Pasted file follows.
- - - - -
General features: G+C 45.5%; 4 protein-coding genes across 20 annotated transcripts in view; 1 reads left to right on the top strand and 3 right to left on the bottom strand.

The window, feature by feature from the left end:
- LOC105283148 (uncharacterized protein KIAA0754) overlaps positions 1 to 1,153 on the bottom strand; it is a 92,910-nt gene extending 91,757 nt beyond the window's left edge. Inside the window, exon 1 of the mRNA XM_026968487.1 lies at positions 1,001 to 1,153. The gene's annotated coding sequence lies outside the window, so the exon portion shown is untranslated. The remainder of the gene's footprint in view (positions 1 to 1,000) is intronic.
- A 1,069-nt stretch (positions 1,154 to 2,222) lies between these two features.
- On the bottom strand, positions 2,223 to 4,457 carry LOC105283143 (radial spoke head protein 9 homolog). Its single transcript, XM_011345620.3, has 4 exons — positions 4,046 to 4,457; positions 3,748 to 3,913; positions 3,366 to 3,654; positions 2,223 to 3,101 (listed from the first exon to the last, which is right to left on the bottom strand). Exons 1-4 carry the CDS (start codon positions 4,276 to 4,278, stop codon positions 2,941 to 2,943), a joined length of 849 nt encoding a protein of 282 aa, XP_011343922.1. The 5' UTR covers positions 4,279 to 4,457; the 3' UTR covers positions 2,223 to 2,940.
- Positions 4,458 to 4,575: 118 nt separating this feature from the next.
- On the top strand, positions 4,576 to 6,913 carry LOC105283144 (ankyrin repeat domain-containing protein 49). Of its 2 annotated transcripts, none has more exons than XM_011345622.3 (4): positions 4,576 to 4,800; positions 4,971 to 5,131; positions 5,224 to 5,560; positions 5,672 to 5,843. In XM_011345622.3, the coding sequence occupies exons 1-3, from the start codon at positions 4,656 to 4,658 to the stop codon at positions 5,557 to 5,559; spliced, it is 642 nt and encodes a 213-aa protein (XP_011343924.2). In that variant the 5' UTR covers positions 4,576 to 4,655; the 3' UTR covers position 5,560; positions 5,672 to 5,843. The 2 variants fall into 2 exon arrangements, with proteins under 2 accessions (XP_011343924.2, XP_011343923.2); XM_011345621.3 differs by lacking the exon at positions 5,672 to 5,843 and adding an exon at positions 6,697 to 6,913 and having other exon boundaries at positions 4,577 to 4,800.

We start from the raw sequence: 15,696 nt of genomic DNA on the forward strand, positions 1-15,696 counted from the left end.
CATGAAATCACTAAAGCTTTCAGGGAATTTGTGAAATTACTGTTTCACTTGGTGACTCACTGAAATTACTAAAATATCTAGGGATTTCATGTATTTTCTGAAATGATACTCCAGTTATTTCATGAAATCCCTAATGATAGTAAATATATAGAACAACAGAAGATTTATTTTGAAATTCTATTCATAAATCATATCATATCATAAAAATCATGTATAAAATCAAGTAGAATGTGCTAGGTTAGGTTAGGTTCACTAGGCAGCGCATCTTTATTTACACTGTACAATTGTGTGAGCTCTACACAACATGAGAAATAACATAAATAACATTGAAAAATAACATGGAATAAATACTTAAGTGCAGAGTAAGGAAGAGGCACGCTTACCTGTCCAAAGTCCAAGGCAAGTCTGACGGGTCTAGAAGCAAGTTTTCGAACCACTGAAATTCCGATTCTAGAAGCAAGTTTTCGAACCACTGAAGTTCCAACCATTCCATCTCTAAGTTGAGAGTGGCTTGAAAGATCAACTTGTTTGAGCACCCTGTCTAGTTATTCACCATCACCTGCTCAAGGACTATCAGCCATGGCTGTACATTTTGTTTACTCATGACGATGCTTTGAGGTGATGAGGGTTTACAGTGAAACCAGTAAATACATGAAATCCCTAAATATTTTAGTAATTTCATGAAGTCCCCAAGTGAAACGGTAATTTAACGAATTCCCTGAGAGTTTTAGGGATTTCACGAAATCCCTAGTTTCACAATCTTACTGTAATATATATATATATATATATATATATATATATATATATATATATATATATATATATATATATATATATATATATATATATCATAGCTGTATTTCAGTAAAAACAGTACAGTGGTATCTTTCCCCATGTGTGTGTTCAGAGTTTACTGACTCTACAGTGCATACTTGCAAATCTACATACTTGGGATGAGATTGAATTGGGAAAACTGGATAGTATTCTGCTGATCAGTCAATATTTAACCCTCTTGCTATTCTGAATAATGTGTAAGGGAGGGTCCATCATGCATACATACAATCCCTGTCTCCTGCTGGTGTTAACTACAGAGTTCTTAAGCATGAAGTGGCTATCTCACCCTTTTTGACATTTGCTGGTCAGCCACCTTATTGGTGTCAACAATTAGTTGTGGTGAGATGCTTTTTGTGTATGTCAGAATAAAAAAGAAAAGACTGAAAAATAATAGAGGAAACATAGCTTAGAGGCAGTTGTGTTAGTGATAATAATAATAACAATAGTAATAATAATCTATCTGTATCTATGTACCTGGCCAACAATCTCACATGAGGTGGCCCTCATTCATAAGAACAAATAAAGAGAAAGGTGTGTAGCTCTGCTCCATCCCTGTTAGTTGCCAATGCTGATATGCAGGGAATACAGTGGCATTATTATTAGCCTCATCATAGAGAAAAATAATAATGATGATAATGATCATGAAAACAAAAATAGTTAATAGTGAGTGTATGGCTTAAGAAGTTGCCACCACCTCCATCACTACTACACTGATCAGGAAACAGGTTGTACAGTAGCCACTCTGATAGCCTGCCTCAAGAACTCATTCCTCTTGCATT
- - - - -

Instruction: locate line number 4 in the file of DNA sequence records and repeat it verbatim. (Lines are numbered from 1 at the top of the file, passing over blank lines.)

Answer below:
- A 1,069-nt stretch (positions 1,154 to 2,222) lies between these two features.